Max Gordon (producer)

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Max Gordon (June 28, 1892 - November 2, 1978) was an American theatre and film producer. His credits included My Sister Eileen, which he produced both on stage and on film.


Born Mechel Salpeter, Gordon was the youngest son of emigrants from Poland. His older brother, Cliff, used the stage name of "Gordon," and Max then used it also. Cliff, an entertainer in vaudeville, died at age 32 (in 1913).

In his early 20s Gordon formed a vaudeville agency with Albert Lewis, a former vaudeville and burlesque performer. They specialized in providing sketches for shows, and their material, and performers, played the Keith and Orpheum circuits. He became an independent producer in 1930.[1]

In Depression-era New York, Gordon became one of New York's most successful producers.[2] Gordon was, among other things, notable as the producer, with Lewis of the original stage incarnation of The Jazz Singer, which ran from September 1925 to June 1926.[3]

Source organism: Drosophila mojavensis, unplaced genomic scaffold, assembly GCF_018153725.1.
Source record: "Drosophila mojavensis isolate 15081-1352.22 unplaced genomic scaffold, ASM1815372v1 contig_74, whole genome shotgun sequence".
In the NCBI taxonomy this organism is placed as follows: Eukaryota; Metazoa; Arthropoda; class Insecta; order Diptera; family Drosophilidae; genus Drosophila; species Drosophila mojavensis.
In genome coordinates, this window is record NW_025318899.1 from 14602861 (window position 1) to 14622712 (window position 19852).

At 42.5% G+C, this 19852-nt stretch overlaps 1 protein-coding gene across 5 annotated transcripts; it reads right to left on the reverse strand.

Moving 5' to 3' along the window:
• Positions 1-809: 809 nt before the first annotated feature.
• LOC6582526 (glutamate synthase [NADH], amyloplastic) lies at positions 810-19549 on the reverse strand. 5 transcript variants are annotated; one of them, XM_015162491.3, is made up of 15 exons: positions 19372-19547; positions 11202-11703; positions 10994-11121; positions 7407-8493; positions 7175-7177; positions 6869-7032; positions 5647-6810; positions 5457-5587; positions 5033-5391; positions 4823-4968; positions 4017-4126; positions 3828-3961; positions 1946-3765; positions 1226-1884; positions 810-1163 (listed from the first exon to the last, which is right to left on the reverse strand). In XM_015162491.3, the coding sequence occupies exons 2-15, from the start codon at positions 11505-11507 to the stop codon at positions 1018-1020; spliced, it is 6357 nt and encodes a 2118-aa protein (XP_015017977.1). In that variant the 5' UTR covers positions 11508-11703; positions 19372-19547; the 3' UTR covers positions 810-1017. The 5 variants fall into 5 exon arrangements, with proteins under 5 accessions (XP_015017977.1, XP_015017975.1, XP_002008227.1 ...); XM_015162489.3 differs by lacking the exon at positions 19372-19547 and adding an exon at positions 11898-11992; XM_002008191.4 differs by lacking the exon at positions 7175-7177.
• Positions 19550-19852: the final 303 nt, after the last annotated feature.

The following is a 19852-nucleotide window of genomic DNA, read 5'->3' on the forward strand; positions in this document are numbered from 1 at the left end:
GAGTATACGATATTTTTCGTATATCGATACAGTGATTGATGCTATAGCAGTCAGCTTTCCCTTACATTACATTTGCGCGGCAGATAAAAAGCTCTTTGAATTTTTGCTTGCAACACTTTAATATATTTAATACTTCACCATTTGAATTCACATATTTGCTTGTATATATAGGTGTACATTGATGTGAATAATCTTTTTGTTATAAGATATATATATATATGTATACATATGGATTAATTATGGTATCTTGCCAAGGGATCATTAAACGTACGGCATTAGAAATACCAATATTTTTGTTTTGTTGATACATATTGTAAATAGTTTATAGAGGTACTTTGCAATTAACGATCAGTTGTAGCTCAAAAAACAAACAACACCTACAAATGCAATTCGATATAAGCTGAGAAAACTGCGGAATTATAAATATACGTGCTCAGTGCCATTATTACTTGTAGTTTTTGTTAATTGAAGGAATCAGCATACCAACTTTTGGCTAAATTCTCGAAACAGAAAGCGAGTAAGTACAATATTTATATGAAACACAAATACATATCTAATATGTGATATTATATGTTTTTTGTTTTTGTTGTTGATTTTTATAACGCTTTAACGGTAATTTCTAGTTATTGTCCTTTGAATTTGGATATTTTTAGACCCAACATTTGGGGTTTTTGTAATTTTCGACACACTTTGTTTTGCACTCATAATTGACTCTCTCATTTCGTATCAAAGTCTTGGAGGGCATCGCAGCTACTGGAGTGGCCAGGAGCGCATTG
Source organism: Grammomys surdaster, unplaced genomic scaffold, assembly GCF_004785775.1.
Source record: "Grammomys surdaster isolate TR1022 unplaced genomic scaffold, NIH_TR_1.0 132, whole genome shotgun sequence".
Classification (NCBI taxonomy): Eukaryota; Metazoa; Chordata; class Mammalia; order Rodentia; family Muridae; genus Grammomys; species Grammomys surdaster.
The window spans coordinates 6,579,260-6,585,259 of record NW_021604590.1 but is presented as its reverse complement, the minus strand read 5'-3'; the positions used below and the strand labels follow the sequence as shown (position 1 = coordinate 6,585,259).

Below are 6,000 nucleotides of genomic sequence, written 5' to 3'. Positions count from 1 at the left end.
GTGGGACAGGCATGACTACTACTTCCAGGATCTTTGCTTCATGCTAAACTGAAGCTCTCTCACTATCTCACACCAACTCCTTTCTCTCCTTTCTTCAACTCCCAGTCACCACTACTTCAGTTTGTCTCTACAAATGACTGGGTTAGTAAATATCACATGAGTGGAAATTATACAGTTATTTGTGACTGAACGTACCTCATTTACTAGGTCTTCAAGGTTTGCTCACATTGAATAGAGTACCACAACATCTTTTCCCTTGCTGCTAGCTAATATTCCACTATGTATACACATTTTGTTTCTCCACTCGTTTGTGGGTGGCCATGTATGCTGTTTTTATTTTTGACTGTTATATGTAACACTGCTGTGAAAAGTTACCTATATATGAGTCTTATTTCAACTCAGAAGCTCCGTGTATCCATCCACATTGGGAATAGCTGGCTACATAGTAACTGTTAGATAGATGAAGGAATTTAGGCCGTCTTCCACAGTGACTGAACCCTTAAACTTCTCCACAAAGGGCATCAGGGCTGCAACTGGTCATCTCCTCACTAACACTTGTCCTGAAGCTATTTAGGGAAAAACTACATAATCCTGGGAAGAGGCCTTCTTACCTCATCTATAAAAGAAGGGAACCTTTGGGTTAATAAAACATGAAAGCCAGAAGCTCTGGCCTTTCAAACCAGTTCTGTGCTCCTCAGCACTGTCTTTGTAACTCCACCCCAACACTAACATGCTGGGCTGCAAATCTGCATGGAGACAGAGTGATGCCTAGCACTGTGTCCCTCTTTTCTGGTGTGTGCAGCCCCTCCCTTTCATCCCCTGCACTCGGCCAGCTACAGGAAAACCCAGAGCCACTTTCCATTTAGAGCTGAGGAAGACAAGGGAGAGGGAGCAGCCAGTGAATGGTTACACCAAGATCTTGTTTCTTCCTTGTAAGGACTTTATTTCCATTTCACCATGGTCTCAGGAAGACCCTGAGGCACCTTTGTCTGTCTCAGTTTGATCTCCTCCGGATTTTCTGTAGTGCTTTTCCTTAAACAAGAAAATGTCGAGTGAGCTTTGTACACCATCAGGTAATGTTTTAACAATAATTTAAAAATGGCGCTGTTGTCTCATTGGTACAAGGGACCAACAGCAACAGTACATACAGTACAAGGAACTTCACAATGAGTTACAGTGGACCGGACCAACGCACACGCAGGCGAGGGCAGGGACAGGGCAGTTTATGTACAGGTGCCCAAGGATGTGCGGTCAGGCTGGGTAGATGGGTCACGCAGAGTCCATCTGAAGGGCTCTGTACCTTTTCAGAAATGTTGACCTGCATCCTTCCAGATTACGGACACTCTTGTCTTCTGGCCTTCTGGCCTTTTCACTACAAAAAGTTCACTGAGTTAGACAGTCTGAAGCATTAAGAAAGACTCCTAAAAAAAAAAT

He discovered Judy Holliday.

His reputation during this era was immortalized in Cole Porter's song "Anything Goes" from the musical of the same name:

When Rockefeller still can hoard enough
money to let Max Gordon
produce his shows--
Anything goes!

See also[edit]

  • Beloff, Ruth. Gordon, Max. Encyclopaedia Judaica. Eds. Michael Berenbaum and Fred Skolnik. Vol. 7. 2nd ed. Detroit: Macmillan Reference USA, 2007. 772-773. 22 vols.


  1. ^ Cullen, Frank, Hackman, Florence, and McNeilly, Donald. Vaudeville, old & new (2007), Routledge, ISBN 0-415-93853-8, p. 448
  2. ^ Gordon, Max [né Mechel Salpeter]. (1892-1978). Oxford Companion to American Theatre, 2004, p272.
  3. ^ Listing, Accessed 01 Dec 2007.

External links[edit]